Passive voice is used in writing when you want to emphasize the object of a sentence, while active voice is used when you want to emphasize the subject of a sentence. Knowing the difference between these 2 voices is vital for students and writers to understand. To teach active and passive voice, make sure to identify the subject and verb in a sentence, explain the difference between active and passive voice, and rearrange sentences from passive to active using the same verb tense.
In grammar, the voice of a verb describes the relationship between the action (or state) that the verb expresses and the participants identified by its arguments (subject, object, etc.). When the subject is the agent or doer of the action, the verb is in the active voice. When the subject is the patient, target or undergoer of the action, the verb is said to be in the passive voice. When the subject both performs and receives the action expressed by the verb, the verb is in the middle voice. Voice is sometimes called diathesis.
The following pair of examples illustrates the contrast between active and passive voice in English. In sentence (1), the verb form ate is in the active voice, but in sentence (2), the verb form was eaten is in the passive voice. Independent of voice, the cat is the Agent (the doer) of the action of eating in both sentences.
In a transformation from an active-voice clause to an equivalent passive-voice construction, the subject and the direct object switch grammatical roles. The direct object gets promoted to subject, and the subject demoted to an (optional) adjunct. In the first example above, the mouse serves as the direct object in the active-voice version, but becomes the subject in the passive version. The subject of the active-voice version, the cat, becomes part of a prepositional phrase in the passive version of the sentence, and can be left out entirely; The mouse was eaten.
The active voice is the most commonly used in many languages and represents the "normal" case, in which the subject of the verb is the agent. In the active voice, the subject of the sentence performs the action or causes the happening denoted by the verb. Sentence (1) is in active voice, as indicated by the verb form saw.
The passive voice is employed in a clause whose subject expresses the theme or patient of the verb. That is, it undergoes an action or has its state changed. In the passive voice, the grammatical subject of the verb is the recipient (not the doer) of the action denoted by the verb. In English it serves a variety of functions including focusing on the object, demoting the subject and handling situations where the speaker either wants to suppress information about who the doer of the action is, or in reality does not know their identity, or when the doer is either unimportant or likely to be common knowledge. There are syntactic, semantic, and pragmatic motivations for choosing the passive voice instead of the active. Some languages, such as English and Spanish, use a periphrastic passive voice; that is, it is not a single word form, but rather a construction making use of other word forms. Specifically, it is made up of a form of the auxiliary verb to be and a past participle of the main verb which carries the lexical content of the predicate. In other languages, such as Latin, the passive voice for some tenses is simply marked on the verb by inflection: librum legit "He reads the book"; liber legitur "The book is read".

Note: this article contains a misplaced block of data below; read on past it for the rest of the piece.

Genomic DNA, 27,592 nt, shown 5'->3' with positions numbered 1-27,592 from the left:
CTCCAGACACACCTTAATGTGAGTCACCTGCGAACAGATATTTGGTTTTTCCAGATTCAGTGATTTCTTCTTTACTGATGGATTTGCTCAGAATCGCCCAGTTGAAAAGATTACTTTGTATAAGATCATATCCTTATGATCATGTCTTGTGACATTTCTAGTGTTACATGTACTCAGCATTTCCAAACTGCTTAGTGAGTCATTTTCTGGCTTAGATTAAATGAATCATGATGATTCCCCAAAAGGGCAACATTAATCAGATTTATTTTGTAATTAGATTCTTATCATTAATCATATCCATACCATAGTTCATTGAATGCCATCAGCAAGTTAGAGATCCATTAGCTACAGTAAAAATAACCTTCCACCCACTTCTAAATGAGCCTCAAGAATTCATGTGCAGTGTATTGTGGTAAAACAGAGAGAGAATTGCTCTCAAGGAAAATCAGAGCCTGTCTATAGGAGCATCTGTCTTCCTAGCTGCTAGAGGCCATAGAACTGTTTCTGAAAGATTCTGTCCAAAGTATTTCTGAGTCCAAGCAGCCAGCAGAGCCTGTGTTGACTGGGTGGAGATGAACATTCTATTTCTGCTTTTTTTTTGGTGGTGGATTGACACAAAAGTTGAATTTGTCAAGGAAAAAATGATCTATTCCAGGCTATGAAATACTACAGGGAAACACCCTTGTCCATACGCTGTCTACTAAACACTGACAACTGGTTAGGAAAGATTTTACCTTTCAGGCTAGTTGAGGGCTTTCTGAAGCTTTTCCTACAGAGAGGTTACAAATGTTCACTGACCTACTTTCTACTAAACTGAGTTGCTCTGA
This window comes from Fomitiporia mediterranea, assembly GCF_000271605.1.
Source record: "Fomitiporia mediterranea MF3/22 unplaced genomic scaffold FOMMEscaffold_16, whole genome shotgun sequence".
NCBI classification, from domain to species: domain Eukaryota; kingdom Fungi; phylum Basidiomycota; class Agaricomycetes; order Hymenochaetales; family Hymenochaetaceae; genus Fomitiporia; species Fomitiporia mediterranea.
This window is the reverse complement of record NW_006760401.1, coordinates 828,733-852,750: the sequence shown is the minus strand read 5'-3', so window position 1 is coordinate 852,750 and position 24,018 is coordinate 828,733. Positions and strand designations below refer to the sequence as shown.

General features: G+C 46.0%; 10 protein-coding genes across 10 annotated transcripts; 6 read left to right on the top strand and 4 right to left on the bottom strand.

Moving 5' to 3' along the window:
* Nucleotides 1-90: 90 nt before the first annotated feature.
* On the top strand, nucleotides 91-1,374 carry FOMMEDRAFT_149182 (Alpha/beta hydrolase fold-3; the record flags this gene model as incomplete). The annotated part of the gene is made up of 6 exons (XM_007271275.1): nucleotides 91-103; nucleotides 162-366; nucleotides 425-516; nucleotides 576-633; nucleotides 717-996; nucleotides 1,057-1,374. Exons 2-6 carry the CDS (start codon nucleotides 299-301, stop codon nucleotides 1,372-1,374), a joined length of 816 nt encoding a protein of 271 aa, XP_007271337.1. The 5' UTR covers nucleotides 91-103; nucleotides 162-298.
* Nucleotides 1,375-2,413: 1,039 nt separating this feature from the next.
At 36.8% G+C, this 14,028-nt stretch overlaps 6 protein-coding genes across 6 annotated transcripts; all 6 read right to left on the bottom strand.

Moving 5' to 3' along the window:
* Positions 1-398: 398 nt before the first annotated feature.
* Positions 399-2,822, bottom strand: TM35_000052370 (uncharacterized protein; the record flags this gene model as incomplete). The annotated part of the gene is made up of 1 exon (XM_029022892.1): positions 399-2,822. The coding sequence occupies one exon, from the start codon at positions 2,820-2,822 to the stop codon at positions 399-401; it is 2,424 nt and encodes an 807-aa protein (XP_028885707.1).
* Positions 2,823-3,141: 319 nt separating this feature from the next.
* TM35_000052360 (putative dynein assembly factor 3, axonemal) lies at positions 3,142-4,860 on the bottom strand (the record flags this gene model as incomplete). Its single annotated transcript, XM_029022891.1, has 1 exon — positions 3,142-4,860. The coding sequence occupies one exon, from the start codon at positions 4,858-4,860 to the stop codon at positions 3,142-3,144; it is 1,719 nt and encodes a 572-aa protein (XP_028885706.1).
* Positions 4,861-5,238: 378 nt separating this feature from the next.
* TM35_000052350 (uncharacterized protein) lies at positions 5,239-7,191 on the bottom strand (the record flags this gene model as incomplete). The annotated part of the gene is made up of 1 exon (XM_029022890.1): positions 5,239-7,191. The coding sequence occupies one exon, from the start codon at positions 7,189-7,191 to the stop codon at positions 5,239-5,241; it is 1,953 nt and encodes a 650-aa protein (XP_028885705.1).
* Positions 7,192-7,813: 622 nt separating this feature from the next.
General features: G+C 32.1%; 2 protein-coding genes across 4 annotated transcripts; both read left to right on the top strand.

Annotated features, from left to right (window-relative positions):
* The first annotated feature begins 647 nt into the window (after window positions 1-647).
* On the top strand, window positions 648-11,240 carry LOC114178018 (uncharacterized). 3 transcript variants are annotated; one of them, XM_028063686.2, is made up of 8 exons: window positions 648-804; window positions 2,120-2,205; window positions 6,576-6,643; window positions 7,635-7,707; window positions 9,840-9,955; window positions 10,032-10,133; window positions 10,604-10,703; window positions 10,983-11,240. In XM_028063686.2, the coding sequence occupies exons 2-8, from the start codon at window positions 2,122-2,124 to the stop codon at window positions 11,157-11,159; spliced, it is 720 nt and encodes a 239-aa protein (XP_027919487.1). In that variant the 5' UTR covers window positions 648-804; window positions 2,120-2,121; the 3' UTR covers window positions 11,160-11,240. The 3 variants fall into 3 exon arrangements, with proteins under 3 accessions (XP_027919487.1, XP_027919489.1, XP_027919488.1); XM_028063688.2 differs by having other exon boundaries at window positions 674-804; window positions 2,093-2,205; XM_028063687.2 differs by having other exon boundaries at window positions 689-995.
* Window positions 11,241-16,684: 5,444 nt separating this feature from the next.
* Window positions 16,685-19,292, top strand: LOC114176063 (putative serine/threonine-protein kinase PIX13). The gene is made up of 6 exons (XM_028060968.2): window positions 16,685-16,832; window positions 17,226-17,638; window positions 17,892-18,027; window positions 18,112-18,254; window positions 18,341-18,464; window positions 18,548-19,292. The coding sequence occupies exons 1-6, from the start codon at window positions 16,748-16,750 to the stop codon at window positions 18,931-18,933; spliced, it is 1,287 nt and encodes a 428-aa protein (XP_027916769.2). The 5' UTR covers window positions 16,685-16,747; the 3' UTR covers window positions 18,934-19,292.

Some languages (such as Albanian, Bengali, Fula, Tamil, Sanskrit, Icelandic, Swedish and Ancient Greek) have a middle voice, which is a set of inflections or constructions which is to some extent different from both the active and passive voices.
The subject of such middle voice is like the subject of active voice as well as the subject of passive voice, in that it performs an action, and is also affected by that action. Another difference between middle voice and the other two grammatical voices is that there are middle marked verbs for which no corresponding active verb form exists. In some cases, the middle voice is any grammatical option where the subject of a material process cannot be categorized as either an actor (someone doing something) or a goal (that at which the actor aims their work). For example, while the passive voice expresses a medium (goal) being affected by an external agent (actor) as in sentence (4), the middle voice expresses a medium undergoing change without any external agent as in sentence (5). In English, though the inflection for middle voice and active voice are the same for these cases, they differ in whether or not they permit the expression of the Agent argument in an oblique by-phrase PP: thus while the by-phrase is possible with passive voice as in sentence (6), it is not possible with middle voice, as shown by the ill-formed sentence (7).